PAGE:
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Greenspan Still Targeting Tight Labor Markets, Not Stock Markets

The Fed chairman's careful Humphrey-Hawkins testimony acknowledges slowing and ignores stocks but highlights some concerns.

Alan Greenspan does not hate the stock market.

But that doesn't mean the

Federal Reserve is finished doing its job.

In his semi-annual (former)


testimony today, the Fed chairman listed myriad factors that the

Federal Open Market Committee believes are contributing to a recent slowing in the economy.

Though the markets are rallying today, the Fed chairman's carefully balanced testimony doesn't proclaim victory in achieving a "soft landing," in which growth slows without the economy plunging into recession. Greenspan was less hawkish than some economists expected, but the speech still leaves the Fed open for another possible rate hike at the Aug. 22 Fed meeting, the chances of which are currently viewed as a toss-up.

"He didn't give away any hands for August," says Diane Swonk, deputy chief economist at

Bank One

, who maintained her prediction the Fed will not raise rates in August. "But you walk away from it, and you don't get a sense they're done. The process of slowing has begun, but there's been more recent signs in terms of inflation, and so there's uncertainties going forward."

When the Fed began raising interest rates last June, at first Wall Street saw it as taking back the three rate decreases of late 1998. But with further rate hikes came more criticism, as investors felt Greenspan was attacking the stock market due to the incredible surge in equities near the end of 1999. Greenspan didn't help, sounding off on several occasions about inflated asset values (attempting to influence the stock market has never been his strong suit).

But the Fed was most worried about potentially dangerous imbalances -- exceedingly tight labor markets and what it believed was unsustainable consumer demand. Were it not for high levels of productivity, which enabled companies to meet demand, the economy could have gone completely off track, causing high inflation and, eventually, recession. The Fed, worried that productivity improvements could not be sustained, got pre-emptive, and hiked the target

fed funds rate to 6.50% from 4.75% in less than a year.

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Acknowledging a Slowing

Now, the pre-emptive period may be near its end. Greenspan was tentative in today's testimony, although he pointed out a number of factors contributing to the slowdown.

"Greenspan does believe that the policy tightening phase is nearing an end," says Paul Kasriel, chief U.S. economist at

Northern Trust

. "He does spend a lot of time arguing that there is a slowdown for real."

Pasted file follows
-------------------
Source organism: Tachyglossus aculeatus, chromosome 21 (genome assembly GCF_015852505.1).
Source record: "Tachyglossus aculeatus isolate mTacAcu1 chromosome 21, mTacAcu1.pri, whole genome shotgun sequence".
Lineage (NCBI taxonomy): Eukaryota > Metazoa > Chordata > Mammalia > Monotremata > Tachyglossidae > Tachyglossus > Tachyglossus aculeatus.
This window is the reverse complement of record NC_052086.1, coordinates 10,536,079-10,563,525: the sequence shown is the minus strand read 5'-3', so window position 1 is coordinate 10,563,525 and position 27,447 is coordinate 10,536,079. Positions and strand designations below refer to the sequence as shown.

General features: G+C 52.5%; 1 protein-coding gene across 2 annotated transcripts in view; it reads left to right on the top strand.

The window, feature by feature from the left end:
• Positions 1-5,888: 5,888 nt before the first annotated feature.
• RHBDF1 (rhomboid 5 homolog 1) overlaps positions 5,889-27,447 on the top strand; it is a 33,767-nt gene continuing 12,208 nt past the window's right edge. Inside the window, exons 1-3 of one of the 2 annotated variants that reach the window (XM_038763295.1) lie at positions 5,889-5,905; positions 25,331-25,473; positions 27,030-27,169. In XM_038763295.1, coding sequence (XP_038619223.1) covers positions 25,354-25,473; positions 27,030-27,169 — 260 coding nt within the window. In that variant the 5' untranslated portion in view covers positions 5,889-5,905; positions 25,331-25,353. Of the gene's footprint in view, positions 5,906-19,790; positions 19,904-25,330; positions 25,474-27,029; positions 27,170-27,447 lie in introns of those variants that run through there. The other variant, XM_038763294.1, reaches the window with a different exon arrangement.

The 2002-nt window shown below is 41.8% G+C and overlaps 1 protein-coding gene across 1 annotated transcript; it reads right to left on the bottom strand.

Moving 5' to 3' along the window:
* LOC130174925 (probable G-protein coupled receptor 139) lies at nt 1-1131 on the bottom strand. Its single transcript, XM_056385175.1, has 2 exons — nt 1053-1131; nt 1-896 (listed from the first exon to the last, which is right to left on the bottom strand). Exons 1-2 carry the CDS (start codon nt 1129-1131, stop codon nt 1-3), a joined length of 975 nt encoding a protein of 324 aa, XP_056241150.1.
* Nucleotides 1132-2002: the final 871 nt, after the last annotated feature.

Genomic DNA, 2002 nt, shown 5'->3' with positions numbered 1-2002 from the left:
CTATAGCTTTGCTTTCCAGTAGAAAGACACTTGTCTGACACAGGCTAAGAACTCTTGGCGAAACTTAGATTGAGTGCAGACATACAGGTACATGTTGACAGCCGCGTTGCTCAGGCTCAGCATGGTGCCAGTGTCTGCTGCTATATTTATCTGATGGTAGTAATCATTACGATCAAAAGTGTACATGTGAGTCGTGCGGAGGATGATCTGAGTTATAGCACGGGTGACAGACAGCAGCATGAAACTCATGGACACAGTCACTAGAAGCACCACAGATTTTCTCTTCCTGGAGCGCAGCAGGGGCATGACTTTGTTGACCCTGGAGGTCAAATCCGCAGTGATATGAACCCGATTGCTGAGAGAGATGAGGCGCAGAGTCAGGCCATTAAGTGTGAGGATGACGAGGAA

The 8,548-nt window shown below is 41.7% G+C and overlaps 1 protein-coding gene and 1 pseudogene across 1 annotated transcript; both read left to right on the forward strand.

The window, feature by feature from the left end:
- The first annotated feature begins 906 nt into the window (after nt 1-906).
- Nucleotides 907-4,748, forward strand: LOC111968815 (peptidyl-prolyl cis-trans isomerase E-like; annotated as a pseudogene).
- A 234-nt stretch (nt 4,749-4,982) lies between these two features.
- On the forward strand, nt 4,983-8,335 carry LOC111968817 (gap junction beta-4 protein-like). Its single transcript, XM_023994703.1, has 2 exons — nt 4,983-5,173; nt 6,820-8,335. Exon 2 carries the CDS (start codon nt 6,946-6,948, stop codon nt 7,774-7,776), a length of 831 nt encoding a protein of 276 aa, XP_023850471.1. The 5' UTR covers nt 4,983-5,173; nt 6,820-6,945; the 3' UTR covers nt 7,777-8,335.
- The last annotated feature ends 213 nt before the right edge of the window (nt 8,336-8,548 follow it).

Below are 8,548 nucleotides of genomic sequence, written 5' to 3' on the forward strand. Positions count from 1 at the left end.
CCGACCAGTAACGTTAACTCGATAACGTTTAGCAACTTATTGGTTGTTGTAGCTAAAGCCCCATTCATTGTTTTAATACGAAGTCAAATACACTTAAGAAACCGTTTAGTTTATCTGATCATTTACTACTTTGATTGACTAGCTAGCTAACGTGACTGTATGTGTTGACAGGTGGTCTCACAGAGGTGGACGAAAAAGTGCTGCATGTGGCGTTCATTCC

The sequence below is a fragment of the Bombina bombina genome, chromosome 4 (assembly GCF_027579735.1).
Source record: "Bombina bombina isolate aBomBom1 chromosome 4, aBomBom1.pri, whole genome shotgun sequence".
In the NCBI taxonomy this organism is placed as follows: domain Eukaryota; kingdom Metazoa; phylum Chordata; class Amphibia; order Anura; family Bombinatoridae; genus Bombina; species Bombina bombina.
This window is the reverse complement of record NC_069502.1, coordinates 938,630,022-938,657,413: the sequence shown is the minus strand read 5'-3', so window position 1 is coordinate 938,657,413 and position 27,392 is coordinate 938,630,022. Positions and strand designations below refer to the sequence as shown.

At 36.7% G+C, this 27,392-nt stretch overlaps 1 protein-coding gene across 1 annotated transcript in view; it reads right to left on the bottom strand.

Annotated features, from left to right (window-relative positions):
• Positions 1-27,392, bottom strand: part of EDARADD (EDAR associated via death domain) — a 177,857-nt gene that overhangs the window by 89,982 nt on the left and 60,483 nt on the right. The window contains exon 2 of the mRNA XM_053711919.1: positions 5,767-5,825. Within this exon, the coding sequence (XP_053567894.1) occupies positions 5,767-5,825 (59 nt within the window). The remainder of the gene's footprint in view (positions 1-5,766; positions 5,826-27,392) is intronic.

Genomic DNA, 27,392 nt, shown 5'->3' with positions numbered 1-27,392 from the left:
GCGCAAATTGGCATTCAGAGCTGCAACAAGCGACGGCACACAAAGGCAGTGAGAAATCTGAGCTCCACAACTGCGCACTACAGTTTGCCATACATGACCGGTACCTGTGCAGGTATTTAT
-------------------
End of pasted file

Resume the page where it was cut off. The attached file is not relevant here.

Some of the evidence:

  • The core Consumer Price Index, the market's broadest measure of consumer inflation, has ticked up to 2.4% in June 2000 from 2.1% in June 1999, but it's moving very slowly.
  • The last two monthly employment reports have reflected a slight easing in labor-market tightness, although it remains historically tight.
  • Spending has slowed in recent months as well -- the June housing starts reported today hit their lowest level in more than two years.

However, as the chairman said, "it is certainly premature to make a definitive assessment of either the recent trends in household spending, or what they mean."

Greenspan highlighted the tightness in labor markets as an ongoing concern, despite the emerging signs of slowing. And he remained concerned about other factors, such as high energy prices and the heavy trade deficit, that could cause imbalances in the future.

But he was less concerned about the stock market, which has already taken care of itself. While the

Dow Jones Industrial Average was influenced by Greenspan's harsh words in the first few months of the year, the

Nasdaq didn't respond until a greater realization that the Internet wasn't going to create free money for all. Since then, the Nasdaq's rise has been much more inhibited.

That should continue -- economic growth is expected to slow from the pace of the previous few quarters. The availability of credit has diminished due to higher interest rates and tighter lending standards. Consumers may be less willing to step out and make big-ticket purchases now that the value of their equities has decreased, and they're putting a greater percentage of their disposable income toward

debt (mortgage payments, credit cards) than in 12 years.

In and of itself -- without any phantom enmity from Greenspan -- that's going to hold back the market.